An already hectic summer air travel season is about to get much more frustrating.
Just eight weeks ago, United Airlines was feeling a lot better about the summer travel season, so the company said that it would kick off the largest transatlantic expansion in its history.
The airline planned to add or resume 30 flights over the next two months, growing its capacity in the market by 25% compared to 2019.
The majority of that expansion was supposed to happen at Newark Liberty International Airport, the airline's primary transatlantic hub and its biggest hub in the New York City area.
By the end of the expansion, United expected to have 421 daily departures from Newark, up from 405 daily departures in June 2019.
However, the best laid plans by any company are subject to the market conditions, and the U.S. economy isn't in the same optimistic place it was just a couple of months ago.
This new reality led to a letter to staff announcing that United is cancelling roughly 50 daily flights at Newark through the end of the summer to "help minimize excessive delays and improve on-time performance."
Industry Turbulence In a Return to Normal
It has been a bumpy ride for airlines as the industry attempts to get back into a pre-pandemic swing following more than two years of decreased travel.
United saw its revenue jump 135% year over year to $7.57 billion. While the company still lost $1.36 billion in the quarter, its operating loss more than halved year over year.
Following the quarter, United forecast a profit in 2022 and its highest second quarter earnings of record on the back of a resurgence in travel demand.
When asked whether its Newark pullback will affect this forecast, a United spokesperson pointed TheStreet to interviews CEO Scott Kirby held with CNN and Bloomberg Thursday.
While Kirby didn't provide much color about the company's own outlook, he seemed pretty honest about the issues affecting the airline industry this summer.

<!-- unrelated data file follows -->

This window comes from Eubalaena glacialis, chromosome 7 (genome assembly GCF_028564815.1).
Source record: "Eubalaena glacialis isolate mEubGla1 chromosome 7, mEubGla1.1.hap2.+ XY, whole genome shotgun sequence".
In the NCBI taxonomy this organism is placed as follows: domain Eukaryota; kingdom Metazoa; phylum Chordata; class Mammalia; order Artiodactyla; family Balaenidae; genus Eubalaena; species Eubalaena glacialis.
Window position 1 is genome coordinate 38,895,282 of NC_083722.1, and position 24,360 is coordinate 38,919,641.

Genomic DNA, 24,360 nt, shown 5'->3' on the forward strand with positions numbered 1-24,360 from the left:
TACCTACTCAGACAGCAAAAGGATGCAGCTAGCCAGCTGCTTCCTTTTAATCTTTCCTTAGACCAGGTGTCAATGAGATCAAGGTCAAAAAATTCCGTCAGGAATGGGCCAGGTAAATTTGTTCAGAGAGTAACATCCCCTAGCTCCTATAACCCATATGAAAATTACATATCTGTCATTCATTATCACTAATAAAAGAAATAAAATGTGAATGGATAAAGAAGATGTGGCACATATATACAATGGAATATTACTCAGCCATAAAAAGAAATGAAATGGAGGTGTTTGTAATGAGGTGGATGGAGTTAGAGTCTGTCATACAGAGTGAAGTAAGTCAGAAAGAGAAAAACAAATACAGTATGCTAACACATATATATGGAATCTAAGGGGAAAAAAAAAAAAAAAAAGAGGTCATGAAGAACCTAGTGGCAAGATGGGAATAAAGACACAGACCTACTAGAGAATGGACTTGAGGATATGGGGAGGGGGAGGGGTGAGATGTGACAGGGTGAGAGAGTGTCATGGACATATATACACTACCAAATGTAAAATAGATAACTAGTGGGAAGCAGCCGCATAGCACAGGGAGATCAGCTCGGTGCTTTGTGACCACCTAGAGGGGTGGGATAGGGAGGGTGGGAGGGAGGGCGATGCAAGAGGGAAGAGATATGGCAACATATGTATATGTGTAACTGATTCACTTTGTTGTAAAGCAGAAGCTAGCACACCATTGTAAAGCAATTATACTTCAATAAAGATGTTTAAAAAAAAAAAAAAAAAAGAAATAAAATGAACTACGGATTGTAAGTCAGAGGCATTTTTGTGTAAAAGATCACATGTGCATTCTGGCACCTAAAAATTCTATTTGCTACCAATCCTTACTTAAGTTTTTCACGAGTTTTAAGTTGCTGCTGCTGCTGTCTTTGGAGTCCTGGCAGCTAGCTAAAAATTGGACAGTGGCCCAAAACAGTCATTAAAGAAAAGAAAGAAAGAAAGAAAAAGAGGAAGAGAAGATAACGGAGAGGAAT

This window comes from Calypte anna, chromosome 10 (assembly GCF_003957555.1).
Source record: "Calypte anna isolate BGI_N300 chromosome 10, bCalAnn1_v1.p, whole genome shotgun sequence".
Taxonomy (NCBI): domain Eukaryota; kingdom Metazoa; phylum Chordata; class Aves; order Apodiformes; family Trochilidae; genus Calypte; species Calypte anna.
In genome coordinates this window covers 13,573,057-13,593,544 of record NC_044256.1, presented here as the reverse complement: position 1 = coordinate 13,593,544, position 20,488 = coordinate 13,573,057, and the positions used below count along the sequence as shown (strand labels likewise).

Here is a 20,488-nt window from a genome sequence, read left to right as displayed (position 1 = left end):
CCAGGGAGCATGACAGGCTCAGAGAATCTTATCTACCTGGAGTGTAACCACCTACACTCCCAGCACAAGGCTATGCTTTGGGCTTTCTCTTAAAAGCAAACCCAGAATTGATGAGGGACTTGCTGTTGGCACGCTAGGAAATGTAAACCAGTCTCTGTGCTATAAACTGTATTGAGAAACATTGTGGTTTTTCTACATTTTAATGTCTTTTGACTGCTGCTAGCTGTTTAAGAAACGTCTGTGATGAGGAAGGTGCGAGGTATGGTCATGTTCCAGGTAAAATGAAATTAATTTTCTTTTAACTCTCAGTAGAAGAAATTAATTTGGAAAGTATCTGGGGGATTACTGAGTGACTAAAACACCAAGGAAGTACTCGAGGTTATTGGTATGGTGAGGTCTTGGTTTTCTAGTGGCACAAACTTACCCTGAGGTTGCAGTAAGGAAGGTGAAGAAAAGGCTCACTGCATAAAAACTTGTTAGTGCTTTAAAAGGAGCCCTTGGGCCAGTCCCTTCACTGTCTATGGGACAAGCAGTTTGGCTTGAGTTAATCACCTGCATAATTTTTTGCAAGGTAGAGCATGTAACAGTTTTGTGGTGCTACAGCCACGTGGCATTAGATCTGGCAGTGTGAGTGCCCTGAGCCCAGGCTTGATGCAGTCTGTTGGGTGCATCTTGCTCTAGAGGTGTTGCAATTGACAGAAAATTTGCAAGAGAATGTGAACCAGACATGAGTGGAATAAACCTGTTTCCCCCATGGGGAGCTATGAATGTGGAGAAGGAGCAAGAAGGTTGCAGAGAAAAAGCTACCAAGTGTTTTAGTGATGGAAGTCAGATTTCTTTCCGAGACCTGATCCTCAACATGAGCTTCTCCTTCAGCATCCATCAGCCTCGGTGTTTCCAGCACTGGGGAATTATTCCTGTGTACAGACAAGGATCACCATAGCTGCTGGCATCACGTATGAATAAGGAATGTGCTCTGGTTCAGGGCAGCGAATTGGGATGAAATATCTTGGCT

Capacity Is Causing Issues
Kirby indirectly did give an update on the company's previous expansion plans, saying that its capacity is still 13% smaller than it was in 2019 despite increasing demand.
"We do not have any staffing issues at United. To your point, there are a lot of infrastructures, air traffic control being the biggest, that are causing real challenges for us and for others in the industry," Kirby told Bloomberg.
"So, in the U.S. industry the biggest bottleneck is probably air traffic control. They are doing everything they can but like many in the economy they're understaffed, staffing issues, like a lot."
At Newark, Kirby says the airline has had weekends recently where air traffic controllers are less than 50% staffed.
The company says Newark presents unique challenges due to its busy schedule as the the east coast hub for flights coming from Europe. Kirby listed New York, Newark, and Florida as the hubs with the most issues right now.
According to flight-tracking site FlightAware, more than 30% of flights at Newark were delayed from the start of the year through mid-June. That places Newark behind only Chicago Midway for the most delays.
United does not have any current plans to limit flights at any of its six other U.S. hub airports.
Kirby also blamed rising prices on fuel cost inflation.
The FAA approved United's Newark plan Thursday, blaming flight cancellations on airport construction, not air traffic controller staffing issues like Kirby said.